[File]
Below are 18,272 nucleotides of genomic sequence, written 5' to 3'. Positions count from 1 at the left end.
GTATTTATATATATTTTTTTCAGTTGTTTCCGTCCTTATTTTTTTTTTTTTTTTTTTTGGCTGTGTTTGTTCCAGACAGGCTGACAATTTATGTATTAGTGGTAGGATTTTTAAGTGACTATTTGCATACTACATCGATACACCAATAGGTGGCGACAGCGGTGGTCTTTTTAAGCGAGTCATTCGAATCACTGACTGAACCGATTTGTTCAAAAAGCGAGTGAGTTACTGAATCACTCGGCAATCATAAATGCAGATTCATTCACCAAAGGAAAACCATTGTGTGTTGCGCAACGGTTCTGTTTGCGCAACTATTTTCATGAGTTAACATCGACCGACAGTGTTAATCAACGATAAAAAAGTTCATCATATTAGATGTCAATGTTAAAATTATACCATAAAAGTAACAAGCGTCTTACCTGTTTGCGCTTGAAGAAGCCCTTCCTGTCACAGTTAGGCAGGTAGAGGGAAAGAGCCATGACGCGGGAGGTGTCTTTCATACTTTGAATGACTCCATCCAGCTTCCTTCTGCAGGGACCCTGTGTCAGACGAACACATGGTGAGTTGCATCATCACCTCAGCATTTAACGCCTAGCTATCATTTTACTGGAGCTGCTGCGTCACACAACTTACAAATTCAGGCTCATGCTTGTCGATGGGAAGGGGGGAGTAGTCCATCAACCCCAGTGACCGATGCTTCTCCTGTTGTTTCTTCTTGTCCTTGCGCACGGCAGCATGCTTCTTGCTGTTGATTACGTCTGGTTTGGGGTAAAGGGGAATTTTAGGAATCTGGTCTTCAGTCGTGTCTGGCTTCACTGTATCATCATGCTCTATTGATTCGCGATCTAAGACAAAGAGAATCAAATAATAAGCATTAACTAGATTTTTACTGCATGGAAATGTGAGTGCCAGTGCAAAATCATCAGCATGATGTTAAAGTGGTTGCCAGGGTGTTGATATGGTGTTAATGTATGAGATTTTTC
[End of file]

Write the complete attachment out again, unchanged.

Below are 18,272 nucleotides of genomic sequence, written 5' to 3'. Positions count from 1 at the left end.
GTATTTATATATATTTTTTTCAGTTGTTTCCGTCCTTATTTTTTTTTTTTTTTTTTTTGGCTGTGTTTGTTCCAGACAGGCTGACAATTTATGTATTAGTGGTAGGATTTTTAAGTGACTATTTGCATACTACATCGATACACCAATAGGTGGCGACAGCGGTGGTCTTTTTAAGCGAGTCATTCGAATCACTGACTGAACCGATTTGTTCAAAAAGCGAGTGAGTTACTGAATCACTCGGCAATCATAAATGCAGATTCATTCACCAAAGGAAAACCATTGTGTGTTGCGCAACGGTTCTGTTTGCGCAACTATTTTCATGAGTTAACATCGACCGACAGTGTTAATCAACGATAAAAAAGTTCATCATATTAGATGTCAATGTTAAAATTATACCATAAAAGTAACAAGCGTCTTACCTGTTTGCGCTTGAAGAAGCCCTTCCTGTCACAGTTAGGCAGGTAGAGGGAAAGAGCCATGACGCGGGAGGTGTCTTTCATACTTTGAATGACTCCATCCAGCTTCCTTCTGCAGGGACCCTGTGTCAGACGAACACATGGTGAGTTGCATCATCACCTCAGCATTTAACGCCTAGCTATCATTTTACTGGAGCTGCTGCGTCACACAACTTACAAATTCAGGCTCATGCTTGTCGATGGGAAGGGGGGAGTAGTCCATCAACCCCAGTGACCGATGCTTCTCCTGTTGTTTCTTCTTGTCCTTGCGCACGGCAGCATGCTTCTTGCTGTTGATTACGTCTGGTTTGGGGTAAAGGGGAATTTTAGGAATCTGGTCTTCAGTCGTGTCTGGCTTCACTGTATCATCATGCTCTATTGATTCGCGATCTAAGACAAAGAGAATCAAATAATAAGCATTAACTAGATTTTTACTGCATGGAAATGTGAGTGCCAGTGCAAAATCATCAGCATGATGTTAAAGTGGTTGCCAGGGTGTTGATATGGTGTTAATGTATGAGATTTTTC